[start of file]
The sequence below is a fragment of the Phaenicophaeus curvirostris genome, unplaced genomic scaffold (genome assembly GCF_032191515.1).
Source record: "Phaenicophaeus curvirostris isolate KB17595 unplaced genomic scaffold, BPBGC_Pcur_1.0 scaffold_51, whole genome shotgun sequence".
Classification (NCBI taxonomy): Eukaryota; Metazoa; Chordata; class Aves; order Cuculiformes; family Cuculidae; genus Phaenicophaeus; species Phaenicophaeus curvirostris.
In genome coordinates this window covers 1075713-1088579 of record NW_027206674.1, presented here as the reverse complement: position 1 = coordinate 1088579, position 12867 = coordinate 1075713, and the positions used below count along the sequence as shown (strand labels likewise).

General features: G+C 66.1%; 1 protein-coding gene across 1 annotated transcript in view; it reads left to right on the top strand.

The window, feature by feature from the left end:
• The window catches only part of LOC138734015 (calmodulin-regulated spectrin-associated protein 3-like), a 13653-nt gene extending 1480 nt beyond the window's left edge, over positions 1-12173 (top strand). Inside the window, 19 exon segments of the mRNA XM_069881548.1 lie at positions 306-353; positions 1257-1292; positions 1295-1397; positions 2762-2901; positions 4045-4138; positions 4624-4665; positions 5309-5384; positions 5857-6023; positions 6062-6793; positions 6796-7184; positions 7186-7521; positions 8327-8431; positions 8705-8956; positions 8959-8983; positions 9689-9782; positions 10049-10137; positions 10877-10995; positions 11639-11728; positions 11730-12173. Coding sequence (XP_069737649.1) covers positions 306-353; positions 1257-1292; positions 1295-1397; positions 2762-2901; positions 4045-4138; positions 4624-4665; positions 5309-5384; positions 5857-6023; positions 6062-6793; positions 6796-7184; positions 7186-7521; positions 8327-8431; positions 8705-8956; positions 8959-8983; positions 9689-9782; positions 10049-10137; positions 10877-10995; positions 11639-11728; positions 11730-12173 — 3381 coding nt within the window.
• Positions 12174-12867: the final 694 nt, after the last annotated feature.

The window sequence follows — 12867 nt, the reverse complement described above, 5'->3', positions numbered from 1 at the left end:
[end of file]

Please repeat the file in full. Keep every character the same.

The sequence below is a fragment of the Phaenicophaeus curvirostris genome, unplaced genomic scaffold (genome assembly GCF_032191515.1).
Source record: "Phaenicophaeus curvirostris isolate KB17595 unplaced genomic scaffold, BPBGC_Pcur_1.0 scaffold_51, whole genome shotgun sequence".
Classification (NCBI taxonomy): Eukaryota; Metazoa; Chordata; class Aves; order Cuculiformes; family Cuculidae; genus Phaenicophaeus; species Phaenicophaeus curvirostris.
In genome coordinates this window covers 1075713-1088579 of record NW_027206674.1, presented here as the reverse complement: position 1 = coordinate 1088579, position 12867 = coordinate 1075713, and the positions used below count along the sequence as shown (strand labels likewise).

General features: G+C 66.1%; 1 protein-coding gene across 1 annotated transcript in view; it reads left to right on the top strand.

The window, feature by feature from the left end:
• The window catches only part of LOC138734015 (calmodulin-regulated spectrin-associated protein 3-like), a 13653-nt gene extending 1480 nt beyond the window's left edge, over positions 1-12173 (top strand). Inside the window, 19 exon segments of the mRNA XM_069881548.1 lie at positions 306-353; positions 1257-1292; positions 1295-1397; positions 2762-2901; positions 4045-4138; positions 4624-4665; positions 5309-5384; positions 5857-6023; positions 6062-6793; positions 6796-7184; positions 7186-7521; positions 8327-8431; positions 8705-8956; positions 8959-8983; positions 9689-9782; positions 10049-10137; positions 10877-10995; positions 11639-11728; positions 11730-12173. Coding sequence (XP_069737649.1) covers positions 306-353; positions 1257-1292; positions 1295-1397; positions 2762-2901; positions 4045-4138; positions 4624-4665; positions 5309-5384; positions 5857-6023; positions 6062-6793; positions 6796-7184; positions 7186-7521; positions 8327-8431; positions 8705-8956; positions 8959-8983; positions 9689-9782; positions 10049-10137; positions 10877-10995; positions 11639-11728; positions 11730-12173 — 3381 coding nt within the window.
• Positions 12174-12867: the final 694 nt, after the last annotated feature.

The window sequence follows — 12867 nt, the reverse complement described above, 5'->3', positions numbered from 1 at the left end: